A few months back someone requested more information on how I go about choosing my curriculum for homeschool. My son is 14 years old today, and I've been reflecting on our homeschool journey. I've changed so much from how I approached things in the beginning.
We started our homeschool experience in New York State which is a highly regulated state, though not as rigid as some others. I was required to submit an IHIP at the beginning of each year which is a detailed plan of books/curriculum and my strategy for fulfilling all the requirements for each of my students for the year according to New York state regulations. Each quarter I submitted a report itemizing how each of my school age children have fulfilled what was described in the IHIP for that quarter. At the end of the year, I submitted a written assessment in narrative form detailing how we obtained our objectives and what the academic performance of each of my children were. I lived in a district where the deputy superintendent expected everything submitted on time, but I never received any feedback about what I had done. Today that same district has become very particular about dissecting the IHIP and expecting revisions.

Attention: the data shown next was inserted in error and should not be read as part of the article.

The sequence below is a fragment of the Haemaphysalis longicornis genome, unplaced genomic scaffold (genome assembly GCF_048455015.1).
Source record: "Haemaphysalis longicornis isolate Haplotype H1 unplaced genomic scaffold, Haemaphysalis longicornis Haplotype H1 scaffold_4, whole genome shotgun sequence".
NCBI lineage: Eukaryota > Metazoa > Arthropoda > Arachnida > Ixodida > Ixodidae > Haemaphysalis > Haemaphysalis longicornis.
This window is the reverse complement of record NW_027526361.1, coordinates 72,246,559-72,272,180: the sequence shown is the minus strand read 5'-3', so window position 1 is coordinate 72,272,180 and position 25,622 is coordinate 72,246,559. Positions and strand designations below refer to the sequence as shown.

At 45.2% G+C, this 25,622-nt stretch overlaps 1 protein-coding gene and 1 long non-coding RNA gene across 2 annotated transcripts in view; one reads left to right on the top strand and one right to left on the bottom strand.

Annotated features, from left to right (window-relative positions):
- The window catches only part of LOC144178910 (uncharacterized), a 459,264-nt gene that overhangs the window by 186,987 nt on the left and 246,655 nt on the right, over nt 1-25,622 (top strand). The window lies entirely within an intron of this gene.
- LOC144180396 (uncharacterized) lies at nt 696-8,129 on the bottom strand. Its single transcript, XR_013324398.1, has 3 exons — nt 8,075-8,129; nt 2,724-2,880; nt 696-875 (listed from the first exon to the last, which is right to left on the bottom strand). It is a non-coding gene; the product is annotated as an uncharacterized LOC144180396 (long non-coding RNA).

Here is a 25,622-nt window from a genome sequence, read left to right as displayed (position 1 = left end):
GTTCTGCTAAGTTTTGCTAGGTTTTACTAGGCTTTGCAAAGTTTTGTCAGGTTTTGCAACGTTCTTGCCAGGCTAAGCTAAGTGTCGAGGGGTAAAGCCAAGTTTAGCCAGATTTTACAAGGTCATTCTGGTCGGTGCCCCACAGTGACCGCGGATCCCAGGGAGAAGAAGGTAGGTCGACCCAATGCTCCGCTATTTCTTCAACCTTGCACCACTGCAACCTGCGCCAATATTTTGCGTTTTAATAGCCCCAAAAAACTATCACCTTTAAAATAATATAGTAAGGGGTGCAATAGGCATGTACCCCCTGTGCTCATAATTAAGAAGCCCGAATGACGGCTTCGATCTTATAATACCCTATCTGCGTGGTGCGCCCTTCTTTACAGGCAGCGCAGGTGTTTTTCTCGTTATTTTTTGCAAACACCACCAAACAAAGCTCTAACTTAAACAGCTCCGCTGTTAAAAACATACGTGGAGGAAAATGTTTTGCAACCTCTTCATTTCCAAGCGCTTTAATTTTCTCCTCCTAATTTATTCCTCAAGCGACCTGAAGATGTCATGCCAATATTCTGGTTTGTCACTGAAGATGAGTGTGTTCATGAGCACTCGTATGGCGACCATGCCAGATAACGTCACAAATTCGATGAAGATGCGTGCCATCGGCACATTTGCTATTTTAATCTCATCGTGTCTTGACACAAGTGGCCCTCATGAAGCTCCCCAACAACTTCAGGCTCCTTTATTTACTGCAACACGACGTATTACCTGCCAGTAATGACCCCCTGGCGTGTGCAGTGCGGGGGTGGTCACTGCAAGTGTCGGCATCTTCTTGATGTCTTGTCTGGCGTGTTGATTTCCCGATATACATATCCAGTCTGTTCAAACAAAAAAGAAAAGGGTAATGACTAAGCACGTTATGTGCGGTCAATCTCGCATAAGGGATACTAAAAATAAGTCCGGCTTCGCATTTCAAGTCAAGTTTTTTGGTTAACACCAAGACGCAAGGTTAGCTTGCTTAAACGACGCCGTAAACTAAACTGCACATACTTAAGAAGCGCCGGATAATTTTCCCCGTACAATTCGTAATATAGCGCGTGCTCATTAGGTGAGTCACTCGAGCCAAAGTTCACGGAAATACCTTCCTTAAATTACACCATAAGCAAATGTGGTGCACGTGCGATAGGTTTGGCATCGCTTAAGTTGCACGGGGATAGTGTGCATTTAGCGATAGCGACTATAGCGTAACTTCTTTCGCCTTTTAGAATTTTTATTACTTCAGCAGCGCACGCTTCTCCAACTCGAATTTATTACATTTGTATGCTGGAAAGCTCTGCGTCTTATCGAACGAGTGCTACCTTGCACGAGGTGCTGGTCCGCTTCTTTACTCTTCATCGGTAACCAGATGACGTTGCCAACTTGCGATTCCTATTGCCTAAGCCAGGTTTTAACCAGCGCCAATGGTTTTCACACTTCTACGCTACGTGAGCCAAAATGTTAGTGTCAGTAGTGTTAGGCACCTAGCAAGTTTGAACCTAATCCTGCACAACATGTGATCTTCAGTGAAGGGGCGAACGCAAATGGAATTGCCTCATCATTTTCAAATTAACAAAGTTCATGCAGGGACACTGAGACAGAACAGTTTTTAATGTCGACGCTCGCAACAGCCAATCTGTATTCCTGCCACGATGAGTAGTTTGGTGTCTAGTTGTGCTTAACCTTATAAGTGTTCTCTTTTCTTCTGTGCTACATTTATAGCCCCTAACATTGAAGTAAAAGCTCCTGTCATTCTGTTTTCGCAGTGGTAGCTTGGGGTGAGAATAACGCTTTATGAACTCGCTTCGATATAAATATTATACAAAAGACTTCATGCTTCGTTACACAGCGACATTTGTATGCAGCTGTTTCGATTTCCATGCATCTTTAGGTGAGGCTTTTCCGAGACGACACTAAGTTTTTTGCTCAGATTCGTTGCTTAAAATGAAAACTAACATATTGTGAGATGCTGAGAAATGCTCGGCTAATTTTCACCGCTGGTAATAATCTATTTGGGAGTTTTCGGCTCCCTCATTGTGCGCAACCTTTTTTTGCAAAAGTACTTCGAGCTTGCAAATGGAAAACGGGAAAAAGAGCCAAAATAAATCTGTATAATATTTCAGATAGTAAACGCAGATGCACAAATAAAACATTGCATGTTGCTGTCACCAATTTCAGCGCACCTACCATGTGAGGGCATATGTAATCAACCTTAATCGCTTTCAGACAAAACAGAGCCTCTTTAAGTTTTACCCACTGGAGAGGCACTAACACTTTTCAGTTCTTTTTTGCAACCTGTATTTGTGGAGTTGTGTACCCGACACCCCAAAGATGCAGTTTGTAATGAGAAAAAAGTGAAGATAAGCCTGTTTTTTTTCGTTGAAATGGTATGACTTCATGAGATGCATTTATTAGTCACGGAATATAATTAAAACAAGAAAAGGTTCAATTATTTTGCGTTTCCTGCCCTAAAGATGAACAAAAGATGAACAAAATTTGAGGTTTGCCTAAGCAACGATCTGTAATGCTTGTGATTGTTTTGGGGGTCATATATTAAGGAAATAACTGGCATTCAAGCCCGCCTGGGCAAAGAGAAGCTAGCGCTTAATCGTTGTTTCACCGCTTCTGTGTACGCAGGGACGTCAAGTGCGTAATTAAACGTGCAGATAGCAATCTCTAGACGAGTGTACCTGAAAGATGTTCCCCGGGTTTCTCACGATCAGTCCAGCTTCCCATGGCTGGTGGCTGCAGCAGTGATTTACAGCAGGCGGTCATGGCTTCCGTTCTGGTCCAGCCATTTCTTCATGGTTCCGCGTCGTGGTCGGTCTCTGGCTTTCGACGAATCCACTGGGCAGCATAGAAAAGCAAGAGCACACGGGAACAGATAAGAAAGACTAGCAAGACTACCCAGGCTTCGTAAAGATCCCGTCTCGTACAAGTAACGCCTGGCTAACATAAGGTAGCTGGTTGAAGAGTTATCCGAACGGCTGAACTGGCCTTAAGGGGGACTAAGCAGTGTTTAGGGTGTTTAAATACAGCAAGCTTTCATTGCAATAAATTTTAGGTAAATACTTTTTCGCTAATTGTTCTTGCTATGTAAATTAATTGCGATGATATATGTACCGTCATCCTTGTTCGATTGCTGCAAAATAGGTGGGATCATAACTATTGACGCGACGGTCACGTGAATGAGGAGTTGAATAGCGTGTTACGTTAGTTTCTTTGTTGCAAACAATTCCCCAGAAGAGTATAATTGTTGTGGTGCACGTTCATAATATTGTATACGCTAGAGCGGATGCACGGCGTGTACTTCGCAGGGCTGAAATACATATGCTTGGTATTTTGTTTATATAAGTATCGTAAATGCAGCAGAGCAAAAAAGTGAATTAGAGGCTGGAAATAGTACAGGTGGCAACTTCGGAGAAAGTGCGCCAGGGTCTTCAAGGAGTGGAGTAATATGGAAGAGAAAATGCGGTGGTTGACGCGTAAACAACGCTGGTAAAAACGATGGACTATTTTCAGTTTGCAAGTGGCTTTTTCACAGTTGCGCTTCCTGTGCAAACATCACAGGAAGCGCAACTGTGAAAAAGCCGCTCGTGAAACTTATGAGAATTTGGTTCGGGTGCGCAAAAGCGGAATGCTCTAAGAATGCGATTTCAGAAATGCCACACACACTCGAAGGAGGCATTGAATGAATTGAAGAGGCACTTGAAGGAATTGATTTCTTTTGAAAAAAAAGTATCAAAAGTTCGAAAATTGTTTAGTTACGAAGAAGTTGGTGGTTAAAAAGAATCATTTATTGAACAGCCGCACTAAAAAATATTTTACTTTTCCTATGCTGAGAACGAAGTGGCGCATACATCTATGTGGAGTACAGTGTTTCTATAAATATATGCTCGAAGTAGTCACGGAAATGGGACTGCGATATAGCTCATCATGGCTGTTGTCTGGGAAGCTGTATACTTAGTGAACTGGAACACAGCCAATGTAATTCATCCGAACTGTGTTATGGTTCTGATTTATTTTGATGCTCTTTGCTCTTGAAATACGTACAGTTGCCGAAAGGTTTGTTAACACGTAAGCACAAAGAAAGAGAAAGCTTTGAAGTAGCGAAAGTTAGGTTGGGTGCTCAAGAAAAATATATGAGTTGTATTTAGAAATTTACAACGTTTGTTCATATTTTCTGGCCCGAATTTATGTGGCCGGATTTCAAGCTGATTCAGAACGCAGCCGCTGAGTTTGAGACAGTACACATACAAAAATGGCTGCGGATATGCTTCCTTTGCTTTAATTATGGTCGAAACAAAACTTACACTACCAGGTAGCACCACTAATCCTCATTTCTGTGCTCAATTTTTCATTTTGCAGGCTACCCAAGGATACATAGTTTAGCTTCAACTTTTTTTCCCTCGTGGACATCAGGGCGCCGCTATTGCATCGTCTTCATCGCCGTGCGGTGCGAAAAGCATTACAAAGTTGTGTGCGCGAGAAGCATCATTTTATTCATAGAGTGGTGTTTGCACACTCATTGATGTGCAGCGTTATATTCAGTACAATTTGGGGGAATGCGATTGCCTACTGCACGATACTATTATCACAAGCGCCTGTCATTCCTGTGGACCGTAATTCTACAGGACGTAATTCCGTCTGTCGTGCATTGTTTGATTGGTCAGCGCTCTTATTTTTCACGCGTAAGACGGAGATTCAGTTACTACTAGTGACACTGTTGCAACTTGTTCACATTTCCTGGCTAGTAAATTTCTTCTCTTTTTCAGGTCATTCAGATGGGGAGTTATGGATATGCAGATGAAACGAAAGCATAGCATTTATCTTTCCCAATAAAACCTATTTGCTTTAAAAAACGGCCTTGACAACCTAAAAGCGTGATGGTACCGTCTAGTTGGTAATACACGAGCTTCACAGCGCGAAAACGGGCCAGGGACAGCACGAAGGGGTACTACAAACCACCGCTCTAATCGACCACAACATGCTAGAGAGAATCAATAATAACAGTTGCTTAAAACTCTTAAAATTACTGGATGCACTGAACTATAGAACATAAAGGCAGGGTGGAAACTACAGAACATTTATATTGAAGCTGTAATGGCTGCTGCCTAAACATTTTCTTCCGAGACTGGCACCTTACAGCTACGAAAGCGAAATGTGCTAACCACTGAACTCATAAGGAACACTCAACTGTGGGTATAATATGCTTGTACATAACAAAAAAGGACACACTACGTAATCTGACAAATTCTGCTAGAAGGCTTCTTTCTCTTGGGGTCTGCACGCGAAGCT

I shared that to show why I may have been uptight in the beginning in my approach to picking out curriculum. I had read many books on homeschool philosophy which described a freedom to finally do what I wanted, but in my district I always felt like someone was watching and waiting for me to mess up. Thankfully, I rose to the occasion and worked hard. Over time I owned our homeschool and found ways to stay compliant while meeting the goals and objectives my family had.
Back then, I shopped according to grade level having very little knowledge about the scope and sequence (criteria for what each child should be taught at which academic level). These days I familiarize myself with the body of knowledge I need to cover--then shop for resources. Sometimes I find much of what I need in one place, but I usually end up putting together an eclectic group of materials. I've found the library and internet to be a huge resource. Lately I've been exploring ambleside.com which is a website built by homeschool moms linking curriculum and books online based on the Charlotte Mason method of education--for free! I had no idea so many complete works may be found for FREE on the internet. Homeschooling is becoming easier and easier than ever before.
I recently put up an in depth video about my process in choosing curriculum on the YouTube channel. Check it out here.